Temperance and incarnation?


So I'm reading a book about reincarnation, and I came upon this interesting snippet.

'A Druse catechism dating back to 1012 shows how a fellow Druse can be distinguished...Next, he is presented with two earthenware water bottles, one full and the other empty. If he pours the water from the full bottle into that which is empty he symbolically acknowledges rebirth and is clearly a Druse.'

Anyone know of any hypotheses linking this with Temperance? It occurs to me just now that in the current order of cards Temperance comes straight after Death.

ETA: I see that autocorrect stuffed up the title of the post. Obviously, it should be reincarnation!


Oh very interesting and following the sequence of the majors it makes sense. I have never heard about this though.


I think it's worth looking into to see if there's a possible link. If anyone else has already done it I'd like to know!


This symbol of metempsychosis was mentioned by G. Van Rijnberk in his tome on the Tarot in the 1940s, and goes back to classical Greek Antiquity.


Interesting. What does he have to say about it?


I just looked him up. It appears that there is no English translation of his work?


There is no English translation of this rather compendious work. I haven't got it to hand, but I recall him simply mentioning this parallel. Likely, he gives classical citations for this attribution - his work is erudite and well-documented.

A quick search on Google Books in this regard (the vase and metempsychosis, not the Tarot per se) turns up references to Plato, the Pythagoreans and the Etruscans.

There is also this excerpt from the Hermetic text, the Stobaeus:

"The idea of a vessel or vase of birth was a familiar symbol with the Pythagoreans; μεταγγισμός (from the simile of pouring water out of one vessel into another) being one of their synonyms for metempsychosis."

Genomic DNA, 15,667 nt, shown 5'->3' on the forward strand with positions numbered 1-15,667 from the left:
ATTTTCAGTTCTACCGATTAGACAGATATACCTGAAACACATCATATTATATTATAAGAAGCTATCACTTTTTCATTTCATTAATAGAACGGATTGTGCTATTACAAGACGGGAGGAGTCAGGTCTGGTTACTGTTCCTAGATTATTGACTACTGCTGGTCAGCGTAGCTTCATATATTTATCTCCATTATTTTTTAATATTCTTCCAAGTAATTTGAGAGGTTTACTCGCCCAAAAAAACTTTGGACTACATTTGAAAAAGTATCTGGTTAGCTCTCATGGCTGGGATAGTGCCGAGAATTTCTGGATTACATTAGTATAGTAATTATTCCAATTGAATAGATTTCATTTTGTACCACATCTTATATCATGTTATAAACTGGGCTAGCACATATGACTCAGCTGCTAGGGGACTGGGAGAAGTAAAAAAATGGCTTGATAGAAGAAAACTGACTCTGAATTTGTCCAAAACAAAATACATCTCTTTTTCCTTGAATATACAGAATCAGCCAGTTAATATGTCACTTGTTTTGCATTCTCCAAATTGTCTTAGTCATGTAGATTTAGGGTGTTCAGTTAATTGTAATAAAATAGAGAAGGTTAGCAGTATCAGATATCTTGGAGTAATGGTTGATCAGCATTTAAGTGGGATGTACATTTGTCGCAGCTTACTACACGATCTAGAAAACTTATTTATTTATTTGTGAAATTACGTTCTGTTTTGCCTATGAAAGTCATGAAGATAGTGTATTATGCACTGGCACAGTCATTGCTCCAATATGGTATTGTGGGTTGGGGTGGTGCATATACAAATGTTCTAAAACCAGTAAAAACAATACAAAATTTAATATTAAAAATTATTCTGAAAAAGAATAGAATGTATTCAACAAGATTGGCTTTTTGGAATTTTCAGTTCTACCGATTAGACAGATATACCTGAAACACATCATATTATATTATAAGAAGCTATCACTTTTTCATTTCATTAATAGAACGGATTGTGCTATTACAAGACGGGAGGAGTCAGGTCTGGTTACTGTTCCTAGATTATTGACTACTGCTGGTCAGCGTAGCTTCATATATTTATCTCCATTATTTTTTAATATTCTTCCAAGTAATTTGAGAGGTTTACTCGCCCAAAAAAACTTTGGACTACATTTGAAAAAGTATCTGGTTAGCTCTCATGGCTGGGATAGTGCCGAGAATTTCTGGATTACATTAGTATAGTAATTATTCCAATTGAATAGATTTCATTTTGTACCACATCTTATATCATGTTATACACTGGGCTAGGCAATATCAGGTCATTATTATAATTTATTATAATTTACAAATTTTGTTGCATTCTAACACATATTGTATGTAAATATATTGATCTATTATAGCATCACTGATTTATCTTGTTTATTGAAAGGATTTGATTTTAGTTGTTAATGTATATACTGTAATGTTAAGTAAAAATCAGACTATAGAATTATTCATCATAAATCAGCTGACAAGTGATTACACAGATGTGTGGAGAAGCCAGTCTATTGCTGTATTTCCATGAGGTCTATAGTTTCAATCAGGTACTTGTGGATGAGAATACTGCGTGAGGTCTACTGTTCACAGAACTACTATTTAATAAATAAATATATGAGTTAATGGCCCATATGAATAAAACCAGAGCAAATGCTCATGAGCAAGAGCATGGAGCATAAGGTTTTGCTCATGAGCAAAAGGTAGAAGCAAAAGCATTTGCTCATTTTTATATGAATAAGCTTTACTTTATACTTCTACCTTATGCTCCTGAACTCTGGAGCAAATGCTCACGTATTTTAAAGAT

[Thrice-Greatest Hermes, Vol. 3, by G.R.S. Mead, 1906]


Thanks R. I do find it interesting that the imagery is identical to that on the Temperance card. According to the book I'm reading, the church was still stamping out belief in reincarnation in the 15th century. That, along with the imagery on Temperance being a little 'awkward' in my view, and its positioning after Death (which I realise very possibly wasn't fixed back then) does make me wonder if there's been some covering up of the original allusion.


This is one possible interpretation. One, however, which ought to be 'tempered' (pun intended) with the Platonic cardinal virtue, and the later Christian interpretation thereof.

Incidentally, I recall being told that there were a number of obscure passages in the Bible which could *only* be satisfactorily explained with recourse to the theory of reincarnation/metempsychosis/transmigration. No doubt there are books or websites which mention this take on things as I have no recollection of the narratives in question.


Yes, I'm aware it's really just a thought bubble, but it has me intrigued nonetheless.

One of the supposed biblical references to reincarnation is when Jesus states that John the Baptist is 'the Elijah who was to come', Matthew 11:14. I have no idea whether that's a translation made to fit with current orthodoxy. Later, in John 1:21, John the Baptist denies that he is Elijah, so if that's to be taken literally we can assume that the Bible here doesn't refer to reincarnation!